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DANVILLE, Pa. – Geisinger’s Autism & Developmental Medicine Institute (ADMI) has been awarded a one-year, $150,000 grant by the Simons Foundation Powering Autism Research for Knowledge (SPARK) to help advance research into autism.

ADMI will be a center for recruitment and sample collection for a new genetic study that aims to enroll 50,000 individuals with autism and their families nationwide, making it the most ambitious study of the condition’s genetics to date. 

The one-year grant to ADMI is renewable for a full, three-year term. SPARK is supported by the Simons Foundation’s Autism Research Initiative.

Approximately 50 genes have been identified that almost certainly play a role in autism, and researchers estimate that at least an additional 300 are involved. But to identify all the genes at play, many more genetic samples are needed from those with autism and their immediate families.  

The national autism research project aims to make important progress possible by pooling together tens of thousands of participants for research. 

As autism is a spectrum, researchers need many people with autism to participate in all types of research. Until now, only a small number of individuals and families affected by autism have ever participated in research. SPARK wants to invite the entire autism community to dramatically expand its participation.

The medical and genetic data generated from the program will power important new research that aims to advance the understanding of autism and equally provides meaningful information and resources to participants.

As a SPARK site, Geisinger’s ADMI joins other renowned national autism centers collaborating on this important project, including, for example, Boston Children’s Hospital, Children’s Hospital of Philadelphia, and the UCLA Center for Autism. 

If you, or a family member, are affected by autism and want to participate in this vital national research, you may contact Kate Dent at 570-522-9402 or email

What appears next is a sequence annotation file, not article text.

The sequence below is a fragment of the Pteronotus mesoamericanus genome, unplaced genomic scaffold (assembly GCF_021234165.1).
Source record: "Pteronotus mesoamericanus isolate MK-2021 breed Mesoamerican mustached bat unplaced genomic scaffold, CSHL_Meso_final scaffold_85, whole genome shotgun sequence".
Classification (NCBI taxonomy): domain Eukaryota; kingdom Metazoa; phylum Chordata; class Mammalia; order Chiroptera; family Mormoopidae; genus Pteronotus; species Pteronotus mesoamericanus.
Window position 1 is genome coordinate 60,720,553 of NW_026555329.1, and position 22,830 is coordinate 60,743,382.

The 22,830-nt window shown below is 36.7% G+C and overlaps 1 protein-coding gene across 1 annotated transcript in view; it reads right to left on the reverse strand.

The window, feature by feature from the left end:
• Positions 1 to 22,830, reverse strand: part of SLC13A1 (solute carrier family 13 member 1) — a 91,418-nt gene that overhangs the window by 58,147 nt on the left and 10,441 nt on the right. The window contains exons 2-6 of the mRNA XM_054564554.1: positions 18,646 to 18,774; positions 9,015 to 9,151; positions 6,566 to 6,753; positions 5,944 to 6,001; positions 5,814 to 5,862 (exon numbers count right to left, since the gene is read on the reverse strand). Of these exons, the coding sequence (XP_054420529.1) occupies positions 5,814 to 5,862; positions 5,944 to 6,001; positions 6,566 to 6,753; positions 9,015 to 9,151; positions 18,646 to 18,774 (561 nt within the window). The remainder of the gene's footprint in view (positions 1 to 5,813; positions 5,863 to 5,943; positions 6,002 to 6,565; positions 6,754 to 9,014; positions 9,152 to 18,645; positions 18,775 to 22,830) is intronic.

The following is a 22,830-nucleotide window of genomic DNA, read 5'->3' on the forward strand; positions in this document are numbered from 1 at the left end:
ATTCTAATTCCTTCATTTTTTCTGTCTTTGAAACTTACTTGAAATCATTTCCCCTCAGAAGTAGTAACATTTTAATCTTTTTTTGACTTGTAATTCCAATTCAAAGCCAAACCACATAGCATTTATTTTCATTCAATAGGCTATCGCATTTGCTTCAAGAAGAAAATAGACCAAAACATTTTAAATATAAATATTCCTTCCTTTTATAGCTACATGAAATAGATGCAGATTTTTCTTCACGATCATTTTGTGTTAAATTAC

Geisinger’s ADMI is led by nationally known expert Christa Lese Martin, Ph.D., and includes many staff working on the cutting edge of research in developmental disorders. In addition, ADMI has a team of physicians, psychologists, genetic counselors, and speech language pathologists to help fulfill its clinical mission.

ADMI works to integrate the diagnosis of children with autism and other developmental disorders with evidence-based interventions, research and training. 
For more information on SPARK, see

About Geisinger
Geisinger is committed to making better health easier for the more than 1 million people it serves. Founded more than 100 years ago by Abigail Geisinger, the system now includes 10 hospital campuses, a health plan with more than half a million members, a research institute and the Geisinger College of Health Sciences, which includes schools of medicine, nursing and graduate education. With more than 25,000 employees and 1,700+ employed physicians, Geisinger boosts its hometown economies in Pennsylvania by billions of dollars annually. Learn more at or connect with us on Facebook, Instagram, LinkedIn and Twitter.

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